Lanark County “Bad Girls”– Bank Street 1873

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January 31 1873- Almonte Gazette— An Ottawa correspondent sends us the following: Two young ladies from Almonte, selling hair work, arrived in this city last week, and took board in a respectable boarding house on Bank street, not wishing to put up at an hotel. After enjoying the beautiful scenery of the city, and every attention from the mistress, they left, promising to return to dinner, but have not been heard of since. The fun of it is they left without settling their board bill.

 

 

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A lady identified as Miss Skead wearing a costume and holding a small bow, Ottawa, Canada, February 1876

When a woman deviated from the Victorian construction of the ideal woman, she was stigmatized and labelled. The fallen woman was viewed as a moral menace, a contagion. Insanity evolved into not only a medical explanation for bizarre behaviour, but also a legal explanation for criminal behaviour. Finally, the habitual woman criminal and the infanticidal mother were seen as unnatural. Regardless of the crime committed, female criminals were ostracized and removed from ‘respectable’ society– even in Almonte I am presuming.

 

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Mrs. G.W. Wickstead in costume as Britannia, Ottawa, Canada, February 1876.

There was the ideal Victorian society that existed in Victorian minds, and the reality of poverty, passion, and criminal sensation that existed in the streets. Women accused of wrongdoing held a special fascination for the Victorians. Their blend of passion, eroticism, and danger served to spark the Victorian imagination. The woman of the nineteenth century occupied a position of duality within Victorian culture. She was either Madonna or Magdalene, pure or ruined, familiar or 3 foreign. Within this cultural construct, the criminal woman was defined largely by her departure from the ideal Victorian woman who was passionless, chaste, innocent, submissive and self-sacrificing. 

 

 

Related Reading

“Wenches” in Almonte??

Donna Summer Last Dance at 63

 

Come and visit the Lanark County Genealogical Society Facebook page– what’s there? Cool old photos–and lots of things interesting to read.

Information where you can buy all Linda Seccaspina’s books-You can also read Linda in Hometown News and now in The Townships Sun

 

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About lindaseccaspina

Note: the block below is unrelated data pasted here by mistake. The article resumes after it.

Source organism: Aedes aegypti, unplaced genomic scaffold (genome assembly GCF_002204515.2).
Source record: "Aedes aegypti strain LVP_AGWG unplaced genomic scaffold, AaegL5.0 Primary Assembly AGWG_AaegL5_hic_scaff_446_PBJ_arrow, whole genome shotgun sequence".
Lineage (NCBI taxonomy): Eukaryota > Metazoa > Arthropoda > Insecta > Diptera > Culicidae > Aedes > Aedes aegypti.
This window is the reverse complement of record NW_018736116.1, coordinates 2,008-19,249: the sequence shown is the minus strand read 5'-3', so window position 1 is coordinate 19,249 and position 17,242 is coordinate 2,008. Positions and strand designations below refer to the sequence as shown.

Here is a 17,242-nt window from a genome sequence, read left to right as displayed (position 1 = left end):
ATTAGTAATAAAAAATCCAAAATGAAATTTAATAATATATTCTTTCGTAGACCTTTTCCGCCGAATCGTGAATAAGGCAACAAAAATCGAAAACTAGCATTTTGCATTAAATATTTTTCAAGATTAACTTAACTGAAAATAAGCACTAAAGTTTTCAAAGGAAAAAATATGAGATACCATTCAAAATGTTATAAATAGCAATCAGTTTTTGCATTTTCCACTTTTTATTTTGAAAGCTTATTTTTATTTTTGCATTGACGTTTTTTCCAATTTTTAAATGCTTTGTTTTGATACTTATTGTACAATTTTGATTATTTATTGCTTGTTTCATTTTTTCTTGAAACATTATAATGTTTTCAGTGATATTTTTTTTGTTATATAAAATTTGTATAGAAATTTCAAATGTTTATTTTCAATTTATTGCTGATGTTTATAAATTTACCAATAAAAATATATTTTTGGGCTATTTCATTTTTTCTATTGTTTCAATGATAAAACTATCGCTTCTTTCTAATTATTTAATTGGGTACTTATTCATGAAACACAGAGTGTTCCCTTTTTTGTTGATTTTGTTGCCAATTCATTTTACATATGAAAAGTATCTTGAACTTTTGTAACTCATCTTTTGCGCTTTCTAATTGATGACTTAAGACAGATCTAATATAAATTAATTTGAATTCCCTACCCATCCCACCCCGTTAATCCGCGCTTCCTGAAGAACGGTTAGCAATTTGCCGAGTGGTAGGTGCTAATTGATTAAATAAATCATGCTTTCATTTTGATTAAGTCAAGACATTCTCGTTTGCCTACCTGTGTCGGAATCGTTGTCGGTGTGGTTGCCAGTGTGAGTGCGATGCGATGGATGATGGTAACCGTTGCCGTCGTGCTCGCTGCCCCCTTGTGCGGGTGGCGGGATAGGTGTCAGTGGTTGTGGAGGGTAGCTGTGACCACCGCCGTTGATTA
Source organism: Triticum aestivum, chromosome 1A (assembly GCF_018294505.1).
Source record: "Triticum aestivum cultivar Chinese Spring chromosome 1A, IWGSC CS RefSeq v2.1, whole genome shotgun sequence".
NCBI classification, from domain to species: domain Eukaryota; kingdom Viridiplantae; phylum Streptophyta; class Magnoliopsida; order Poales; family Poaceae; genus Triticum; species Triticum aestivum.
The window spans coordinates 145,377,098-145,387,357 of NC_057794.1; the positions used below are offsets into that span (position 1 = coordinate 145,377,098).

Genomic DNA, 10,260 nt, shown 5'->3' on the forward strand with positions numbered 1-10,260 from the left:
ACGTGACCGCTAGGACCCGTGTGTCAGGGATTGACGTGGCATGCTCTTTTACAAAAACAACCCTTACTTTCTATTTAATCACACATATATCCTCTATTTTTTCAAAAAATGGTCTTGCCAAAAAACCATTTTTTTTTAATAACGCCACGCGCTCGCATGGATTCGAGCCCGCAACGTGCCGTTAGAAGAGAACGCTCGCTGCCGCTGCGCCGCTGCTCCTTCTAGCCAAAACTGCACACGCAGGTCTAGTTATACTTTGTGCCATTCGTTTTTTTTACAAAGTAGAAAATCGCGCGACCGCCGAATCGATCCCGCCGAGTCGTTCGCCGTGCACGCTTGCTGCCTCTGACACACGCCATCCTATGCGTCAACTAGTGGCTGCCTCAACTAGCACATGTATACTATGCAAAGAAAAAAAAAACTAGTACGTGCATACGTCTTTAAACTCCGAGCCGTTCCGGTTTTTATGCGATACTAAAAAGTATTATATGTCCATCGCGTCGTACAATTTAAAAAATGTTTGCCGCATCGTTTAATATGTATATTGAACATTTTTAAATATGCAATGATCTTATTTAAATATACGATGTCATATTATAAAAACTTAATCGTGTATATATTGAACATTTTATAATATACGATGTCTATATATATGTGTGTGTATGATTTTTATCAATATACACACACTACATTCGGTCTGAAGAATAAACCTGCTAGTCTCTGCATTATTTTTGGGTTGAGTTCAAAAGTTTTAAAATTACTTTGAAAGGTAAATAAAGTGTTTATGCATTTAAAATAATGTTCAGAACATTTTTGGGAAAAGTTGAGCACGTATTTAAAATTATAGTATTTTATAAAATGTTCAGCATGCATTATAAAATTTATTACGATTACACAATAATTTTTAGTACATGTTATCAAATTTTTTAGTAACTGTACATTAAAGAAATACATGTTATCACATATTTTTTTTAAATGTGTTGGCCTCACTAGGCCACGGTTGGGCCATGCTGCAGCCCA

Linda Knight Seccaspina was born in Cowansville, Quebec about the same time as the wheel was invented and the first time she realized she could tell a tale was when she got caught passing her smutty stories around in Grade 7 at CHS by Mrs. Blinn. When Derek "Wheels" Wheeler from Degrassi Jr. High died in 2010, Linda wrote her own obituary. Some people said she should think about a career in writing obituaries. Before she laid her fingers to a keyboard, Linda owned the eclectic store Flash Cadilac and Savannah Devilles in Ottawa from 1976-1996. After writing for years about things that she cared about or pissed her off she finally found her calling. Is it sex drugs and rock n' roll you might ask? No, it is history. Seeing that her very first boyfriend in Grade 5 (who she won a Twist contest with in the 60s) is the head of the Brome Misissiquoi Historical Society and also specializes in local history back in Quebec, she finds that quite funny. She writes every single day and is also a columnist for Hometown News and Screamin's Mamas. She is a volunteer for the Carleton Place and Beckwith Heritage Museum, an admin for the Lanark County Genealogical Society Facebook page, and a local guest speaker. She has been now labelled an historian by the locals which in her mind is wrong. You see she will never be like the iconic local Lanark County historian Howard Morton Brown, nor like famed local writer Mary Cook. She proudly calls herself The National Enquirer Historical writer of Lanark County, and that she can live with. Linda has been called the most stubborn woman in Lanark County, and has requested her ashes to be distributed in any Casino parking lot as close to any Wheel of Fortune machine as you can get. But since she wrote her obituary, most people assume she's already dead. Linda has published six books, "Menopausal Woman From the Corn," "Cowansville High Misremembered," "Naked Yoga, Twinkies and Celebrities," "Cancer Calls Collect," "The Tilted Kilt-Vintage Whispers of Carleton Place," and "Flashbacks of Little Miss Flash Cadilac." All are available at Amazon in paperback and Kindle. Linda's books are for sale on Amazon or at Wisteria · 62 Bridge Street · Carleton Place, Ottawa, Canada, and at the Carleton Place and Beckwith Heritage Museum · 267 Edmund Street · Carleton Place, Ottawa, Canada--Appleton Museum-Mississippi Textile Mill and Mill Street Books and Heritage House Museum and The Artists Loft in Smith Falls.

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